Time to read: 4 minutes
What barriers to concentration are you facing right now? Whether you’re working remotely from home, or a keyworker busy keeping things going elsewhere, the Covid-19 pandemic presents us with new challenges to our concentration skills. We’re being distracted by the abnormality, not to mention the worry, of it all. This new 4-minute read article gives you 8 tips for staying focused in these unprecedented times.
As I sat down to write this, my husband interrupted me. ‘Have you been able to get us a click and collect shopping slot yet?’ he asked. ‘Funny you should say that,’ I replied. And now I find myself worrying about whether I should log in for the umpteenth time to see if I can snatch a precious slot or whether I should continue concentrating on writing this piece…
I’ve decided I’m sticking with you in this article. Our online shop will have to wait. But there’s this nagging thought at the back of my mind. Should I take a quick peek at availability? So, how do I get rid of it and concentrate on you, dear Reader?
Unless we focus on our priority tasks each day, we’ll be side-tracked by a plethora of distractions that jump up and grab our attention and knock us off course. Frankly, if you’re working in a care home or hospital right now, your training kicks in and what you have to do is both vital and obvious. You know what you need to do. Urgent and important tasks make themselves known. But if you’re working from home you need self-discipline and a respectful household to help you apply some key concentration techniques. Here’s what I recommend:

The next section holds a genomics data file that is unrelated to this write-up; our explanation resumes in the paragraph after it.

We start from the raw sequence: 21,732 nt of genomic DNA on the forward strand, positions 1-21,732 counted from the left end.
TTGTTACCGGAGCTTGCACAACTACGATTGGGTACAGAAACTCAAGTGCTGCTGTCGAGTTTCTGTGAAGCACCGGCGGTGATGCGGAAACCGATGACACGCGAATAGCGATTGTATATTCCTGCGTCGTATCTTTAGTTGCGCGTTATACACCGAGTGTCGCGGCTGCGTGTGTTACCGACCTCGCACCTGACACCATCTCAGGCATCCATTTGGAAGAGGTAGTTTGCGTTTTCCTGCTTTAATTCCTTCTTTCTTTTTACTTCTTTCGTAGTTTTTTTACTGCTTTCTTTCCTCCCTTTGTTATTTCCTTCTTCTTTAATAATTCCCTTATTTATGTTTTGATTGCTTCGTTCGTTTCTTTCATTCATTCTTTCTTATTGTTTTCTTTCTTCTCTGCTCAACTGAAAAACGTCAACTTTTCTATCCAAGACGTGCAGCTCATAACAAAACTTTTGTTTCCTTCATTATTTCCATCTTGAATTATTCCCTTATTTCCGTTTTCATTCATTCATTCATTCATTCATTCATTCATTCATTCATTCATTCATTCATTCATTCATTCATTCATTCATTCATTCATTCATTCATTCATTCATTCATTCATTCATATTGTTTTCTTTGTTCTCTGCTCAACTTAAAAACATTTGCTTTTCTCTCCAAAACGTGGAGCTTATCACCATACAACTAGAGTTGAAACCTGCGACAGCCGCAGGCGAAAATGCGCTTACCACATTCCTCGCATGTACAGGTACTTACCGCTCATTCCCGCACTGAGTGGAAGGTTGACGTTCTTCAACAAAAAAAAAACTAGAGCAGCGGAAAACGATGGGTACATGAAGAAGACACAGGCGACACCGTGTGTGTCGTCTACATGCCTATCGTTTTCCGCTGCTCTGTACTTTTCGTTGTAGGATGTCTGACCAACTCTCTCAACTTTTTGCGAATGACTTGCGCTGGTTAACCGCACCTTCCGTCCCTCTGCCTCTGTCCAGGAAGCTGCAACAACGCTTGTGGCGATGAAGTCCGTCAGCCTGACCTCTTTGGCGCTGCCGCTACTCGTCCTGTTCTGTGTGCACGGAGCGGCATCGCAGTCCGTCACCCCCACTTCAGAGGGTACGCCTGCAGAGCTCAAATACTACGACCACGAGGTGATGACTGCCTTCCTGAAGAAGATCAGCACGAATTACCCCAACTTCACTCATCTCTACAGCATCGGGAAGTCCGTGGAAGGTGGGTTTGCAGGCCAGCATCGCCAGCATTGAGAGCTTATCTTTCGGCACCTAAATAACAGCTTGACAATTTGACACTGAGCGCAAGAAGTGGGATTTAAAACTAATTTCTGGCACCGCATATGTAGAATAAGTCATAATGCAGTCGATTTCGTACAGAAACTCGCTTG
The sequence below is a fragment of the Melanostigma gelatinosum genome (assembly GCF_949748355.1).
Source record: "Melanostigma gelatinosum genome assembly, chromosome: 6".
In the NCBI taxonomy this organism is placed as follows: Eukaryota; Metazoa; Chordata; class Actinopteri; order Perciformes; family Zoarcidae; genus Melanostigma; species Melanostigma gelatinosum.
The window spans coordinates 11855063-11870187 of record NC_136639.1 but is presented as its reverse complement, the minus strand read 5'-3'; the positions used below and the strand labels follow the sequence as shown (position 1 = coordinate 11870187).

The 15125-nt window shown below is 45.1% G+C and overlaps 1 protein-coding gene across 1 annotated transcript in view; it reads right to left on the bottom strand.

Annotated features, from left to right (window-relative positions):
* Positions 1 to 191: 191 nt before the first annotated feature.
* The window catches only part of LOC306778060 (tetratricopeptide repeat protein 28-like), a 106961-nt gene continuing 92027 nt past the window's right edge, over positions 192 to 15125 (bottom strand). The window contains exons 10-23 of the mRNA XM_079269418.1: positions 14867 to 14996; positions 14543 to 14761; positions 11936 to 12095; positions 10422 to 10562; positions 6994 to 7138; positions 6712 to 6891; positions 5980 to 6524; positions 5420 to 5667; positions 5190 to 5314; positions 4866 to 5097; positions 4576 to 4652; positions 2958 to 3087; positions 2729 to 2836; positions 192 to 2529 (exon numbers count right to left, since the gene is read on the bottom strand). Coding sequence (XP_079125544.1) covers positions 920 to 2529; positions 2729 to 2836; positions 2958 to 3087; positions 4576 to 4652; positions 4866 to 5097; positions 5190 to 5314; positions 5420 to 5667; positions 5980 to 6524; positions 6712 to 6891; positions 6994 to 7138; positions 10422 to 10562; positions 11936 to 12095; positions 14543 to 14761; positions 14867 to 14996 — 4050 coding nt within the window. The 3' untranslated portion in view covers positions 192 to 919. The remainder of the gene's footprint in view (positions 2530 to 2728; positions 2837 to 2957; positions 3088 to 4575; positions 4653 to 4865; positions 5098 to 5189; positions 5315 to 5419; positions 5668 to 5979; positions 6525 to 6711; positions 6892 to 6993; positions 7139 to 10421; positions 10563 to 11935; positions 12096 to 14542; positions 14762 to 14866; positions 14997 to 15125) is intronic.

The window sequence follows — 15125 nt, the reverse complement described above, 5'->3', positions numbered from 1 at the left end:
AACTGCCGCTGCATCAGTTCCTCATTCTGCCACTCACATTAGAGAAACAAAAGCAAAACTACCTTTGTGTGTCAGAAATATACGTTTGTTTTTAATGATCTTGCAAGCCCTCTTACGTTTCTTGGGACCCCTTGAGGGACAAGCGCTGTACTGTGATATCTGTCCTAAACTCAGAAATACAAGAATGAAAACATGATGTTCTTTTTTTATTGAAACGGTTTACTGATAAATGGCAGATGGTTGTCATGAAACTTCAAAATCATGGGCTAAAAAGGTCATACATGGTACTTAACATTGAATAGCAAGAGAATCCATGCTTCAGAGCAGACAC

- Set yourself specific short-term goals and reward yourself when you achieve them. But don’t beat yourself up if you don’t – just telling yourself to concentrate won’t work! Apply the ideas below instead.
- Don’t attempt to do more than one thing at a time. You can’t multitask, even if you think you can. If you try, you simply make your brain flit from one thing to another and your concentration, along with your ability to function optimally, suffers.
- Decide on your priorities and work through them one at a time. Gather everything you need to complete the task, so you don’t distract yourself looking for things as you go along.
- Give yourself structured breaks. That means allowing your brain a complete rest from your current task and giving yourself a short physical or mental activity to do, to reset the mind. These ErgoBreaks boost your oxygen intake and your concentration levels.
- Concentrate for short bursts. You concentrate best in short sessions of around 20 minutes. If you feel your mind wandering, take an ErgoBreak.
- Don’t try to concentrate when you’re hungry. It’s difficult to concentrate if you’re thinking about whether or not you should have a chocolate biscuit or stop for lunch. So don’t start a task if you’re hungry. But don’t have a big meal and then feel like a doze, either!
- Keep yourself hydrated. Keep a bottle of water close to hand and drink frequently. Yes, this means more trips to the loo, but for your brain to function well, it’s important not to get dehydrated. (A bottle with a lid is better than a glass, to avoid spills!)